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Decision to not restore full-day kindergarten position causes problem for Palmerton

Published July 08. 2010 05:00PM

A decision to not restore an additional full-day kindergarten position at one of its elementary schools has left Palmerton Area School District in a bind.

The topic was once again the focal point of a workshop meeting of the board of school directors on Tuesday, one month after the board originally shot down the proposal.

Last month, the board on a 5-4 vote granted final adoption to the 2010-11 budget, which calls for a 3.9-percent, or, 1.64-mill, increase that raised the millage rate from 42 to 43.64 mills.

However, the $26,466,378 spending plan did not include the restoration of an additional full-day kindergarten position at the Parkside Education Center after the board rejected the measure on a 5-4 vote.

Superintendent Carol Boyce previously said Towamensing Elementary already has a half-day kindergarten teacher this year, but won't need it next year. As a result, Boyce said the half-day kindergarten teacher will come over to Parkside next year.

The district currently has one full-day kindergarten teacher on staff at Towamensing, while Parkside also has one full-day kindergarten teacher.

If the board had chosen to move the position from part-time to full-time at Parkside, it would have called for a $26,494,978 spending plan.

As a result, Boyce said at that time the board would have to decide at this month's workshop what criteria for test scores should be used so that the number at Towamensing equates to the same at Parkside.

Robert Palazzo, a school psychologist, said a nationally normed assessment test was utilized.

"I made this recommendation based on my expertise," Palazzo said. "These are kids who significantly have difficulty."

However, committee member Carl Bieling said he doesn't agree with the method that was used to test the students.

"It's a tool to be using, but, I think we're misusing the data we're getting out of it," Bieling said. "They are what they are."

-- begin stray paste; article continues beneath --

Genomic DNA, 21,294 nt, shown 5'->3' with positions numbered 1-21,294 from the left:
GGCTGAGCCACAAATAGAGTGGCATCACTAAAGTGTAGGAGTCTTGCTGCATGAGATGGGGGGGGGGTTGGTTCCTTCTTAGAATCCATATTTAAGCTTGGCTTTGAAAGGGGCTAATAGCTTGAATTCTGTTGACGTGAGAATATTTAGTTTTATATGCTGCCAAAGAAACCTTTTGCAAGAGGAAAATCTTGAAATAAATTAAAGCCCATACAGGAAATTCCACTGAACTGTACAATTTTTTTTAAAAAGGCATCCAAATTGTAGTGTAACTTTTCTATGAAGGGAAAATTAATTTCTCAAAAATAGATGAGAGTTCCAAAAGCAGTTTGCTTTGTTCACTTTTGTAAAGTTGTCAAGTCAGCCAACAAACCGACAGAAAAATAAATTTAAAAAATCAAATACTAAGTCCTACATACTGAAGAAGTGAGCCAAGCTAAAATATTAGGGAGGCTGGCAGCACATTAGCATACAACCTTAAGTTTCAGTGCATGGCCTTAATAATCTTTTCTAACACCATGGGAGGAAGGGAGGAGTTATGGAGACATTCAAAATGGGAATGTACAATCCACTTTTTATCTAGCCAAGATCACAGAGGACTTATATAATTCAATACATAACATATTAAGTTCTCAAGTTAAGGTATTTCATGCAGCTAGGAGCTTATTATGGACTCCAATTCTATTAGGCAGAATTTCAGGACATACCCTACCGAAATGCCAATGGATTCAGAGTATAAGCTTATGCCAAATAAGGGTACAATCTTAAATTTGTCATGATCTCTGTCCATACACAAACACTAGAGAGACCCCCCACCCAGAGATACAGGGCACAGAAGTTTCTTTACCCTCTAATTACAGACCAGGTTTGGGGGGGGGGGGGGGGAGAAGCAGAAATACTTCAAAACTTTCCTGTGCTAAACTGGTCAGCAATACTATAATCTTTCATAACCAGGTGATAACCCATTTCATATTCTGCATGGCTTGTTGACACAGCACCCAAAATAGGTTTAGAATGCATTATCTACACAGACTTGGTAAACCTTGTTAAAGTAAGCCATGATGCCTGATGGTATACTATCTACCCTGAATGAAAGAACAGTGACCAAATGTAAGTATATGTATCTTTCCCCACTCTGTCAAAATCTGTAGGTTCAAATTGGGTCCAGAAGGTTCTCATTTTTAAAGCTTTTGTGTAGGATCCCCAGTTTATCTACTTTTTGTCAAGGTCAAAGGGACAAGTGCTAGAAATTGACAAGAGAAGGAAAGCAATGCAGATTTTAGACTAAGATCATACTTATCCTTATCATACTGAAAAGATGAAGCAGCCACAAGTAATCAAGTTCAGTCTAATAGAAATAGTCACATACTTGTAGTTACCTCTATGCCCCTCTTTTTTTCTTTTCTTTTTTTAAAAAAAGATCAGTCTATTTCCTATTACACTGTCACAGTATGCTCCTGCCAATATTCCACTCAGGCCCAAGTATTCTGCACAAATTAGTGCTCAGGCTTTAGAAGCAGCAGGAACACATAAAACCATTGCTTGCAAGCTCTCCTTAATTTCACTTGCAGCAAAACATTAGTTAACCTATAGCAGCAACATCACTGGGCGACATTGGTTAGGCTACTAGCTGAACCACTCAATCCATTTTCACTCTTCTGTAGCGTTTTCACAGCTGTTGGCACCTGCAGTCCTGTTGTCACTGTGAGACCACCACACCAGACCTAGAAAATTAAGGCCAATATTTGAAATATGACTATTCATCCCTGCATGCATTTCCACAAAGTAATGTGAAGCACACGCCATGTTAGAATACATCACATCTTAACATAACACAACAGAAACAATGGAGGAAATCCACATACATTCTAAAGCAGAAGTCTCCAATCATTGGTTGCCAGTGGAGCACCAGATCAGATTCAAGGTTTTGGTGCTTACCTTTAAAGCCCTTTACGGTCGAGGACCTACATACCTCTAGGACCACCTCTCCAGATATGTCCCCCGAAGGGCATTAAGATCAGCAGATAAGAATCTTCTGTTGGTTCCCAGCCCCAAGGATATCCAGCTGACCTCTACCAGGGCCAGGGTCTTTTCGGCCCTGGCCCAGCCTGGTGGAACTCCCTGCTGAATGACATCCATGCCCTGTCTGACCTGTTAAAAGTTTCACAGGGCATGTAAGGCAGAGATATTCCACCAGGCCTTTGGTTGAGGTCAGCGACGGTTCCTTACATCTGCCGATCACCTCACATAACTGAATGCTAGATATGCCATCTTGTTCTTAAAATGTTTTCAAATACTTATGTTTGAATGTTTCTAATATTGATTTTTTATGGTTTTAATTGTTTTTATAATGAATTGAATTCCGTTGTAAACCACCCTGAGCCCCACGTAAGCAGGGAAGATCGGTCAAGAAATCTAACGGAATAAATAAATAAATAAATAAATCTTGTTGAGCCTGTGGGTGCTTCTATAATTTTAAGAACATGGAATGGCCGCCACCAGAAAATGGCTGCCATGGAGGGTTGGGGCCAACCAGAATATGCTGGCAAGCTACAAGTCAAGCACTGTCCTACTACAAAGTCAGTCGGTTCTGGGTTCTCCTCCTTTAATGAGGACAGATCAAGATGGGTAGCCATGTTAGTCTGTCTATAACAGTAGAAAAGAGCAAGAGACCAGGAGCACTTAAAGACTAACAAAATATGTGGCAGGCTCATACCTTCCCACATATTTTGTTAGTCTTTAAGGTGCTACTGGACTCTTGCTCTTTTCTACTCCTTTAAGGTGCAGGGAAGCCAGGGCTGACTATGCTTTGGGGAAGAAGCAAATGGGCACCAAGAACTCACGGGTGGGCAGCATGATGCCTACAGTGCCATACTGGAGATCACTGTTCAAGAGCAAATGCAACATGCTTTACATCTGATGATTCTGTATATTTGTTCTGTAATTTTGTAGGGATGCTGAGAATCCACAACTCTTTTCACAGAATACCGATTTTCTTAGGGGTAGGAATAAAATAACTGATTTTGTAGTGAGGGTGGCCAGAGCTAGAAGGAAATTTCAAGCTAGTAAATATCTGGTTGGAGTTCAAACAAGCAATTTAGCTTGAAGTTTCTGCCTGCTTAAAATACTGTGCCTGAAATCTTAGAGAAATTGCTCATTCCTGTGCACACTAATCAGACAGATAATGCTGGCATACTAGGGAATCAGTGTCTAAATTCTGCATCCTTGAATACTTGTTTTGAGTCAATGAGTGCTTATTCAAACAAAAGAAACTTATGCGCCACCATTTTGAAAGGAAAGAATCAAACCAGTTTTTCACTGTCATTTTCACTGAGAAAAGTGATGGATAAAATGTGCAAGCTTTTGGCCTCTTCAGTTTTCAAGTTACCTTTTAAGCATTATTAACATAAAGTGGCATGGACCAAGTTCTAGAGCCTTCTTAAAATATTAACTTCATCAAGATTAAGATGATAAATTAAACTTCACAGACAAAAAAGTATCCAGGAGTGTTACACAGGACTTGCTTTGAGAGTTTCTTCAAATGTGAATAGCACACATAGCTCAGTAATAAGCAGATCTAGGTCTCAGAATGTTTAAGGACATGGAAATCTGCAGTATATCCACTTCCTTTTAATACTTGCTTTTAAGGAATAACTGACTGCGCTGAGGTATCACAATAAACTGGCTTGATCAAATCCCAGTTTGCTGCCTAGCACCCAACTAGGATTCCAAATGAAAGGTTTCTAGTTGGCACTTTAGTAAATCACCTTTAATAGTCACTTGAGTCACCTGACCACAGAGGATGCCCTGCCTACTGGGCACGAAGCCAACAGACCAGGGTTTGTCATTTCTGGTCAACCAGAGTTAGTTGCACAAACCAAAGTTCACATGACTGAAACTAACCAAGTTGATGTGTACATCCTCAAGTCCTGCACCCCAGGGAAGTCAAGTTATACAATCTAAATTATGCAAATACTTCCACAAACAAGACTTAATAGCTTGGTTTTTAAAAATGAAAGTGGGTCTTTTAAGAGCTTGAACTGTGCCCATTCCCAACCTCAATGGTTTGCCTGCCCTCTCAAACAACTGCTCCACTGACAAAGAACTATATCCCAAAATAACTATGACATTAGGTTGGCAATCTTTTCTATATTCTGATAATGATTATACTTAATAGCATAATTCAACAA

But, Palazzo reiterated his belief that the students need to be in a full-day kindergarten program.

"From my professional background, I feel these kids need to be full-day kindergarten," Palazzo said. "The best practice is to use standardized-based assessment."

Boyce said the previous direction was to take the lowest 10 students from each building.

"I'm looking for criteria based on equity," Boyce said. "I have seven weeks until school starts before I have to notify parents."

Parkside Elementary Center/S.S. Palmer Elementary Principal Mary Brumbach explained the rationale behind the administration's recommendation.

"That's why we asked for an additional half-day kindergarten teacher," Brumbach said. "I'm the principal here, and I don't want my children to lose out because they are needier children."

Committee member Susan Debski then suggested the district attempt another approach.

"Maybe we should be focusing at changing our core curriculum," Debski said. "I think we should do that before we hire for equity."

Brumbach reminded the committee to keep in mind what exactly the proposal was.

"Remember, we're asking for a half-time teacher to become a full-day teacher," Brumbach said. "Equity comes in from a liability standpoint in that are we giving the same services to Parkside that we're giving to Towamensing."

Debski said she understood the request, but wasn't sure an additional full-day kindergarten teacher would be the answer.

"I don't have a problem hiring teachers so long as the instruction meets the needs," Debski said. "That doesn't mean the help isn't there."

Regardless, Brumbach said that in her experience, every full-day kindergarten program she's observed tends to work well.

Bieling said he was interested to find out how other districts that don't offer full-day kindergarten are able to get by.

Sherrie Fenner, director of curriculum and instruction, suggested that the district hire a part-time aide in the full-day kindergarten position at Parkside, to which Debski said she agreed.

"I like the idea of hiring an instructional aide," Debski said. "It costs less."

Amid the discussion, resident Michelle O'Neill, who has a child in the district, pleaded with the board to reconsider its stance.

"When you're looking at the half-day program, look at it like it's your children or grandchildren," O'Neill said. "When it comes to children, I think you need to give them everything you can in the first two years."

O'Neill said that while she didn't envy the board for the decisions it's faced with, it is their responsibility to act in the best interests of the students.

"I realize it was a very close vote, but I'd like you to consider another vote," O'Neill said. "Think about the children and what they need and what they deserve."

Boyce said the district will attempt to address the situation as soon as possible.

"The two elementary principals, a school psychologist and I will meet Monday morning to determine the process by which we notify the families," Boyce said. "That will happen very quickly thereafter."

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